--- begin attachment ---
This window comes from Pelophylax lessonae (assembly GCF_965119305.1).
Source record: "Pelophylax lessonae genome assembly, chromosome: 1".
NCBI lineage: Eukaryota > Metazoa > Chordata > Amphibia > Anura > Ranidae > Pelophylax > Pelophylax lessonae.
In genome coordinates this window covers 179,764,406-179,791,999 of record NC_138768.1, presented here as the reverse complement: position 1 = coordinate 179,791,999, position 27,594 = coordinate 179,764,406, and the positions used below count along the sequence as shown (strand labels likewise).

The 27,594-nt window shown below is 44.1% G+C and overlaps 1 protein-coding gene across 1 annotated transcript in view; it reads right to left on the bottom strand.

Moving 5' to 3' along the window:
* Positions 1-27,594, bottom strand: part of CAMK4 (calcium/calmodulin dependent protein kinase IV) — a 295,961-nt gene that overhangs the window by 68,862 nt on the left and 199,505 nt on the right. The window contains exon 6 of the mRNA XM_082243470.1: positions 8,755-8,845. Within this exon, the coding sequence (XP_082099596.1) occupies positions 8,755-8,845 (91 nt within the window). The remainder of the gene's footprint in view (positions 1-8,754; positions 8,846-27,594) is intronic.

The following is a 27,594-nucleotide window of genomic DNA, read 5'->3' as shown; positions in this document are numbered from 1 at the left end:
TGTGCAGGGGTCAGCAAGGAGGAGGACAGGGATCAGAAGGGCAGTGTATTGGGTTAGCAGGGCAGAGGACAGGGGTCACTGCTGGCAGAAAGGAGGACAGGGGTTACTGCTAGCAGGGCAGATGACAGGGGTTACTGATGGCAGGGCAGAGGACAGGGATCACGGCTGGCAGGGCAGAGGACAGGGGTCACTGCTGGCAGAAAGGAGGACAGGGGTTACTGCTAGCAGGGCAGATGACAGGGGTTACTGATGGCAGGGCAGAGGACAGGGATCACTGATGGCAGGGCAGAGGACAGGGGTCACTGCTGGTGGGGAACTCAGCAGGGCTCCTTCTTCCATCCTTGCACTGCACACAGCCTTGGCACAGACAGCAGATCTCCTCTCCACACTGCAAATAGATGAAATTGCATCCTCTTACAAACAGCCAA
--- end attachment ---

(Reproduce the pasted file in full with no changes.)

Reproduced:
This window comes from Pelophylax lessonae (assembly GCF_965119305.1).
Source record: "Pelophylax lessonae genome assembly, chromosome: 1".
NCBI lineage: Eukaryota > Metazoa > Chordata > Amphibia > Anura > Ranidae > Pelophylax > Pelophylax lessonae.
In genome coordinates this window covers 179,764,406-179,791,999 of record NC_138768.1, presented here as the reverse complement: position 1 = coordinate 179,791,999, position 27,594 = coordinate 179,764,406, and the positions used below count along the sequence as shown (strand labels likewise).

The 27,594-nt window shown below is 44.1% G+C and overlaps 1 protein-coding gene across 1 annotated transcript in view; it reads right to left on the bottom strand.

Moving 5' to 3' along the window:
* Positions 1-27,594, bottom strand: part of CAMK4 (calcium/calmodulin dependent protein kinase IV) — a 295,961-nt gene that overhangs the window by 68,862 nt on the left and 199,505 nt on the right. The window contains exon 6 of the mRNA XM_082243470.1: positions 8,755-8,845. Within this exon, the coding sequence (XP_082099596.1) occupies positions 8,755-8,845 (91 nt within the window). The remainder of the gene's footprint in view (positions 1-8,754; positions 8,846-27,594) is intronic.

The following is a 27,594-nucleotide window of genomic DNA, read 5'->3' as shown; positions in this document are numbered from 1 at the left end:
TGTGCAGGGGTCAGCAAGGAGGAGGACAGGGATCAGAAGGGCAGTGTATTGGGTTAGCAGGGCAGAGGACAGGGGTCACTGCTGGCAGAAAGGAGGACAGGGGTTACTGCTAGCAGGGCAGATGACAGGGGTTACTGATGGCAGGGCAGAGGACAGGGATCACGGCTGGCAGGGCAGAGGACAGGGGTCACTGCTGGCAGAAAGGAGGACAGGGGTTACTGCTAGCAGGGCAGATGACAGGGGTTACTGATGGCAGGGCAGAGGACAGGGATCACTGATGGCAGGGCAGAGGACAGGGGTCACTGCTGGTGGGGAACTCAGCAGGGCTCCTTCTTCCATCCTTGCACTGCACACAGCCTTGGCACAGACAGCAGATCTCCTCTCCACACTGCAAATAGATGAAATTGCATCCTCTTACAAACAGCCAA